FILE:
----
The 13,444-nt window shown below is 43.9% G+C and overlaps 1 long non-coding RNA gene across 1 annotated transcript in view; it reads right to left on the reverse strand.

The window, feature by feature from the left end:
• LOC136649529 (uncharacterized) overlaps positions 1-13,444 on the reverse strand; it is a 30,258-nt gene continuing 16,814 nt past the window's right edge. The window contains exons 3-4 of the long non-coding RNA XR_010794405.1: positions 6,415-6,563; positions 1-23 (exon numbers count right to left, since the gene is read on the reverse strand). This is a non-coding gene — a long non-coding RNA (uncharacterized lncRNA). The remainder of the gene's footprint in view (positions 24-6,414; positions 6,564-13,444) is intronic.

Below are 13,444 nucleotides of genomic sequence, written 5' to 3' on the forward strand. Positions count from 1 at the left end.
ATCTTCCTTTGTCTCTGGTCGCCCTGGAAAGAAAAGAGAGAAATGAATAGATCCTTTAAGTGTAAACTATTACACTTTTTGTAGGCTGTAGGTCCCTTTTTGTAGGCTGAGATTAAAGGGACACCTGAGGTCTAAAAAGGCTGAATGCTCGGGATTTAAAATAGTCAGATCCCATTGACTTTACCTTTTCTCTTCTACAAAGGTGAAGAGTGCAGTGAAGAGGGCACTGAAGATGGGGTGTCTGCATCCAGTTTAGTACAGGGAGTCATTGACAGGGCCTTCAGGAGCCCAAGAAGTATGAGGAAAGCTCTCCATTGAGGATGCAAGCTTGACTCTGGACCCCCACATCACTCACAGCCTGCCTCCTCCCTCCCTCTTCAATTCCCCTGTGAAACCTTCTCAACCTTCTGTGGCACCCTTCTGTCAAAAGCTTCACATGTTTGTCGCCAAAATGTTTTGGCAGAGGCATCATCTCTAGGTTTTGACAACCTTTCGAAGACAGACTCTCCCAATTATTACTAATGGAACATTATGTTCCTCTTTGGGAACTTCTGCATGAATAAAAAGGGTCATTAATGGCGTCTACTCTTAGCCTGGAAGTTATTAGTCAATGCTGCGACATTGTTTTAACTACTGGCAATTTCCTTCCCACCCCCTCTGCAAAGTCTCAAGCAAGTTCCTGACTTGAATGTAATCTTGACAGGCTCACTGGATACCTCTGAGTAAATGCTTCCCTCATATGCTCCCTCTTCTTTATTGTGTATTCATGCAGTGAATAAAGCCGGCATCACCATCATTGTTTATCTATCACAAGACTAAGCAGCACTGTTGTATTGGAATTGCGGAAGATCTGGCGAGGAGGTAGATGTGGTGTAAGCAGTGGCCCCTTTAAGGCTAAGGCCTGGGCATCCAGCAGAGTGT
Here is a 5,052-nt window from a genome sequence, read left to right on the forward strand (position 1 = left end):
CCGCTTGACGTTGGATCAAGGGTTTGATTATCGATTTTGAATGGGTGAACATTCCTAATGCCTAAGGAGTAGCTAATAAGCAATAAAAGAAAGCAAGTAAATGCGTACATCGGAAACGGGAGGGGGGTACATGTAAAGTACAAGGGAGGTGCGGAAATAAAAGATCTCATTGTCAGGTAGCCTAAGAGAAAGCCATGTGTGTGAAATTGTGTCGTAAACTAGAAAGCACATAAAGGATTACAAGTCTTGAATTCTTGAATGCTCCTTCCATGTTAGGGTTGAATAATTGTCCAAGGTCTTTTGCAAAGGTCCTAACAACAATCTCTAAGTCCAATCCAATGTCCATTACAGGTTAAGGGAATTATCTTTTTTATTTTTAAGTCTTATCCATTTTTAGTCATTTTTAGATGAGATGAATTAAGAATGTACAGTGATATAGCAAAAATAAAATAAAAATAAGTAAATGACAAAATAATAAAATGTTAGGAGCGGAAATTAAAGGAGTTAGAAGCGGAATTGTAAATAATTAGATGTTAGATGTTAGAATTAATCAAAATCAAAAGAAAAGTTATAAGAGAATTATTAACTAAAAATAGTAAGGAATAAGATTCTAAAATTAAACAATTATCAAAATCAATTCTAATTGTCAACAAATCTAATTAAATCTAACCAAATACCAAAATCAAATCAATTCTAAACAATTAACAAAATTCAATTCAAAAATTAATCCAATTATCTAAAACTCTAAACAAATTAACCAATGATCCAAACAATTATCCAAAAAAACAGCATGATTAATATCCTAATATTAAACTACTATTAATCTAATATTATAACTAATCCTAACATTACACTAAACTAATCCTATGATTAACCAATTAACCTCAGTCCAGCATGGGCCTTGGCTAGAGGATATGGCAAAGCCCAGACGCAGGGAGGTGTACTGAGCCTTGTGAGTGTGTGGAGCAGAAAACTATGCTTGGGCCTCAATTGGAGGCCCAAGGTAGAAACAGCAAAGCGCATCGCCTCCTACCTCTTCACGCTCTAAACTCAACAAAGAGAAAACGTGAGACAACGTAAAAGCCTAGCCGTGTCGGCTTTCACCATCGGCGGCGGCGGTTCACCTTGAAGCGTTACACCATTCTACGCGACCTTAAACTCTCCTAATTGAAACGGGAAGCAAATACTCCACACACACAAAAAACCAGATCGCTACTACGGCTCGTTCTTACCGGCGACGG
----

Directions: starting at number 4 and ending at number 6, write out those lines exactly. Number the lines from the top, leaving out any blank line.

Below are 13,444 nucleotides of genomic sequence, written 5' to 3' on the forward strand. Positions count from 1 at the left end.
ATCTTCCTTTGTCTCTGGTCGCCCTGGAAAGAAAAGAGAGAAATGAATAGATCCTTTAAGTGTAAACTATTACACTTTTTGTAGGCTGTAGGTCCCTTTTTGTAGGCTGAGATTAAAGGGACACCTGAGGTCTAAAAAGGCTGAATGCTCGGGATTTAAAATAGTCAGATCCCATTGACTTTACCTTTTCTCTTCTACAAAGGTGAAGAGTGCAGTGAAGAGGGCACTGAAGATGGGGTGTCTGCATCCAGTTTAGTACAGGGAGTCATTGACAGGGCCTTCAGGAGCCCAAGAAGTATGAGGAAAGCTCTCCATTGAGGATGCAAGCTTGACTCTGGACCCCCACATCACTCACAGCCTGCCTCCTCCCTCCCTCTTCAATTCCCCTGTGAAACCTTCTCAACCTTCTGTGGCACCCTTCTGTCAAAAGCTTCACATGTTTGTCGCCAAAATGTTTTGGCAGAGGCATCATCTCTAGGTTTTGACAACCTTTCGAAGACAGACTCTCCCAATTATTACTAATGGAACATTATGTTCCTCTTTGGGAACTTCTGCATGAATAAAAAGGGTCATTAATGGCGTCTACTCTTAGCCTGGAAGTTATTAGTCAATGCTGCGACATTGTTTTAACTACTGGCAATTTCCTTCCCACCCCCTCTGCAAAGTCTCAAGCAAGTTCCTGACTTGAATGTAATCTTGACAGGCTCACTGGATACCTCTGAGTAAATGCTTCCCTCATATGCTCCCTCTTCTTTATTGTGTATTCATGCAGTGAATAAAGCCGGCATCACCATCATTGTTTATCTATCACAAGACTAAGCAGCACTGTTGTATTGGAATTGCGGAAGATCTGGCGAGGAGGTAGATGTGGTGTAAGCAGTGGCCCCTTTAAGGCTAAGGCCTGGGCATCCAGCAGAGTGT
Here is a 5,052-nt window from a genome sequence, read left to right on the forward strand (position 1 = left end):